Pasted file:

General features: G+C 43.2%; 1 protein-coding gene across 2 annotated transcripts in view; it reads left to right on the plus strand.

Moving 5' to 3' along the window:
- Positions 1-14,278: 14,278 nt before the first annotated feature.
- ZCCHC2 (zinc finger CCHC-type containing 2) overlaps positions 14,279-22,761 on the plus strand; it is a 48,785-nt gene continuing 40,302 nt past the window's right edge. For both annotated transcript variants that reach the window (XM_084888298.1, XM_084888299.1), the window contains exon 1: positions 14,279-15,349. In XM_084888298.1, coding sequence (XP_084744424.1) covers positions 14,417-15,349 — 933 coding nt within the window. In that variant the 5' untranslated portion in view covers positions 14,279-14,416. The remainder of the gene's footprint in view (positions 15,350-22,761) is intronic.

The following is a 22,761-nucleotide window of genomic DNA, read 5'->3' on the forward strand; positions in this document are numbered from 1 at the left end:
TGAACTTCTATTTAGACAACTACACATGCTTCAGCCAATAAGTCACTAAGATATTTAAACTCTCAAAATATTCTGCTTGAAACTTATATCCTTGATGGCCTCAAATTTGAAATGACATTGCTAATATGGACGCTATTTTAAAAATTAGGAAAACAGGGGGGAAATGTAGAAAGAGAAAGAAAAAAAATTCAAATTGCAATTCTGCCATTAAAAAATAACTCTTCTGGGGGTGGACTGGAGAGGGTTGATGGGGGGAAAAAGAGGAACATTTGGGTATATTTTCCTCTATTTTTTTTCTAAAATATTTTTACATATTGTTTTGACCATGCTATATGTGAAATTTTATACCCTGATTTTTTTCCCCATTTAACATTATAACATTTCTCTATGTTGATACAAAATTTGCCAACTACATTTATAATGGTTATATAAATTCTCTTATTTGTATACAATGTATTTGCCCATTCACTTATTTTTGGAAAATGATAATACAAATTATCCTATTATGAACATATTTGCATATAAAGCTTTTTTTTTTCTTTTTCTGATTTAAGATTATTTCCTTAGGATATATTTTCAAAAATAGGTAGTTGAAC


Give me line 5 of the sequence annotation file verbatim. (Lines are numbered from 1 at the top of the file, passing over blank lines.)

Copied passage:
The following is a 22,761-nucleotide window of genomic DNA, read 5'->3' on the forward strand; positions in this document are numbered from 1 at the left end: